BULL WALLETlatest release: 1.4.1-947 ( 13th October 2021 ) last analysed 30th September 2021 No source for current release found
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Do your own research!
Try out searching for "lost bitcoins", "stole my money" or "scammers" together with the wallet's name, even if you think the wallet is generally trustworthy. For all the bigger wallets you will find accusations. Make sure you understand why they were made and if you are comfortable with the provider's reaction.
The Analysis ¶
Bull Finance is an open and decentralized financial ecological network. Bull Finance combines Polkadot’s cross-chain collaboration technology and the Substrate modular development framework to provide one-click development solutions for participants in the open financial ecological network and provide the underlying protocol standards for the open financial ecological network.
In the Help Center, Bull Finance claims that it does not store the private key:
You are solely responsible for the storage of the mnemonic phrase. Without it, you will not be able to access your wallet. BullWallet will not store your mnemonic phrase/private key, and we will not collect any personal information.
We do not have access to the app’s source code. While BullWallet has provided a link to its Github profile, none of the repositories actually link to source code for this app.
Upon installing the app, we were given the option to create a wallet or import a wallet. We tried importing a BTC wallet by entering the 12-word mnemonic provided in another BTC wallet we created. We were able to successfully import the wallet. We can send and receive Bitcoin from the app. It also has the ability to export either the mnemonic or the private key.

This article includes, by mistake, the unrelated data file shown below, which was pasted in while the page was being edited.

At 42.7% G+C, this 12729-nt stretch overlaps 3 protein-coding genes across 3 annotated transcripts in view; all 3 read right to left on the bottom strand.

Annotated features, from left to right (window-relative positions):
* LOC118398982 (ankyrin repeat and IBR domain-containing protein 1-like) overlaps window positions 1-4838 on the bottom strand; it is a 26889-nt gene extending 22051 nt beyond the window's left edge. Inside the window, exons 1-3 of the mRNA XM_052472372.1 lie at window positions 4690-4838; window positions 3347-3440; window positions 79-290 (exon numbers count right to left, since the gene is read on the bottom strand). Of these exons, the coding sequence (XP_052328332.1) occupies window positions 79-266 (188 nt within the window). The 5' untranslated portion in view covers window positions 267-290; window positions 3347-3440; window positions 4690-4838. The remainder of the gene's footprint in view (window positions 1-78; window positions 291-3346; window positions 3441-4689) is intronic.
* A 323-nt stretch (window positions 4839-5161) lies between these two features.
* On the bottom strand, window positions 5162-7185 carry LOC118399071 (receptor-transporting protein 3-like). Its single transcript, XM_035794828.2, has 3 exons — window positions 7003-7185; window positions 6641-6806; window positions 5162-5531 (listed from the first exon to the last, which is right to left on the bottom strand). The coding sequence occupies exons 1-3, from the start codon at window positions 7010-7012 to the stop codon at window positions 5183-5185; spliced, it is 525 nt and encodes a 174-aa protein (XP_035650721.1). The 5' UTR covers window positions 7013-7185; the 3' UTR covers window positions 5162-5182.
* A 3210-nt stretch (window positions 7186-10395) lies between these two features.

Despite its provision of a Github repository, we were not able to find the source for the actual wallet. The app was last updated, as of this writing, on August 23, 2021. This was fairly recent. Therefore we are compelled to give a verdict of no source.
Without public source of the reviewed release available, this product cannot be verified!
As part of our Methodology, we ask:Is the source code publicly available? If not, we tag it No Source!
A wallet that claims to not give the provider the means to steal the users’ funds might actually be lying. In the spirit of “Don’t trust - verify!” you don’t want to take the provider at his word, but trust that people hunting for fame and bug bounties could actually find flaws and back-doors in the wallet so the provider doesn’t dare to put these in.
Back-doors and flaws are frequently found in closed source products but some remain hidden for years. And even in open source security software there might be catastrophic flaws undiscovered for years.
An evil wallet provider would certainly prefer not to publish the code, as hiding it makes audits orders of magnitude harder.
For your security, you thus want the code to be available for review.
If the wallet provider doesn’t share up to date code, our analysis stops there as the wallet could steal your funds at any time, and there is no protection except the provider’s word.
“Up to date” strictly means that any instance of the product being updated without the source code being updated counts as closed source. This puts the burden on the provider to always first release the source code before releasing the product’s update. This paragraph is a clarification to our rules following a little poll.
We are not concerned about the license as long as it allows us to perform our analysis. For a security audit, it is not necessary that the provider allows others to use their code for a competing wallet.
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